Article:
The Chronicle

A year of "firsts"

One thousand seven hundred first-year students descended upon Duke’s Chapel Wednesday like a migrating flock of swallows, to borrow Dean Steve Nowicki’s apt metaphor from Convocation 2014. Like thousands of students before them, they sat as echoing speeches ushered them into Duke’s ranks. But unlike their predecessors, they marked unprecedented "firsts"—the highest admissions yield since 1979; the first class where more than half are students of color. What do these milestones mean, and are they cause for celebration?

Of the 2,697 students admitted to Duke’s Class of 2018, approximately 47.7 percent chose to enroll in the University, a Chronicle article reported. This yield is up two percent from the previous year, when 45.6 percent chose to enroll, and the year before when 42 percent signed on to become Blue Devils.

As laudatory as these statistics appear, however, they are not unconditional metrics of success. Although yield rates may reflect the pride and passion of the student body for their institution and increase the University’s standing in rankings like the US News and World report, they can be skewed by factors beyond academic quality. The record high acceptance of early decision admits, for example, invariably boosted Duke’s final yield number. This year, 47 percent of the class was accepted early decision, as compared to 44 percent last year and only 38 percent in 2012. Furthermore, Duke continues to lag behind its peer institutions in admissions yield. In the Class of 2018, 82 percent of students accepted to Harvard enrolled, 78.9 percent at Stanford, and 62.5 percent at the University of Pennsylvania. Though the record-high admissions yield at Duke is encouraging, it is important to seek improvement, not complacency.

Yet if record-high yield is a tenuous achievement with strings attached, the other Class of 2018 “first”—pioneering diversity—is an enormous step forward. Over 50 percent of the class are students of color, and 13 percent of the students are from overseas. Students hail from 48 states in the country and 47 countries around the world. Such diversity weaves unique perspectives inside and outside the classroom, enriching class discussions on The Reluctant Fundamentalist and debates at the dinner table. Duke’s mission statement strives to “promote a deep appreciation for the range of human difference and potential.” It is where students’ divergent experiences converge in their shared learning that understanding and exploration begins.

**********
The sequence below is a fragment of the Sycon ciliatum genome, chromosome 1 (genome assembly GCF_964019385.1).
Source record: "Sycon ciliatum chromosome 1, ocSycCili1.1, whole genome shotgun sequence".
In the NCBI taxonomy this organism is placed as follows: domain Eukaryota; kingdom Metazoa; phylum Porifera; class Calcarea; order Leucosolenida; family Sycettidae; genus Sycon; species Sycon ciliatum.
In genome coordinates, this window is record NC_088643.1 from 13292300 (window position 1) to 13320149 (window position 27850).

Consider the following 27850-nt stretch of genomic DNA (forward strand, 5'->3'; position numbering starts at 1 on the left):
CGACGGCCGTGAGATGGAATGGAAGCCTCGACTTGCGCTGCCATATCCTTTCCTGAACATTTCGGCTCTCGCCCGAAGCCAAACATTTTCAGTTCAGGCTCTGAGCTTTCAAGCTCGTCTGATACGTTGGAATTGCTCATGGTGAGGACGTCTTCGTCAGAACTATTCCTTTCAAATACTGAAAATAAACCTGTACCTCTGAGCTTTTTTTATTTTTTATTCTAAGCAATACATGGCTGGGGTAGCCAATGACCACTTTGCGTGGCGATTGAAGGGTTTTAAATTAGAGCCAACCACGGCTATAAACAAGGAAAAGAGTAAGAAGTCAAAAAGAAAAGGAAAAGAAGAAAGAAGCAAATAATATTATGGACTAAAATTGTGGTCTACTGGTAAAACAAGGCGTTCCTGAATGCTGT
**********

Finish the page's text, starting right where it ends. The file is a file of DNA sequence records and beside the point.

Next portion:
As Duke strives to increase diversity, however, it is important to note that diversity extends beyond race and geography. It is also differences in socioeconomic backgrounds, sexual orientation, political ideology, and religion, among others. Duke can continue to increase this multi-faceted diversity of its student body through programs like bolstering its financial aid, making it more accessible to a broader range of students. Yet students too have an obligation to take ownership of the unique fabric of Duke’s community—they should take the time to learn from one another, to challenge assumptions, and to question. It is within this lattice of diversity and inquiry—challenge and exploration—that Duke will make itself a place where students are excited to call home.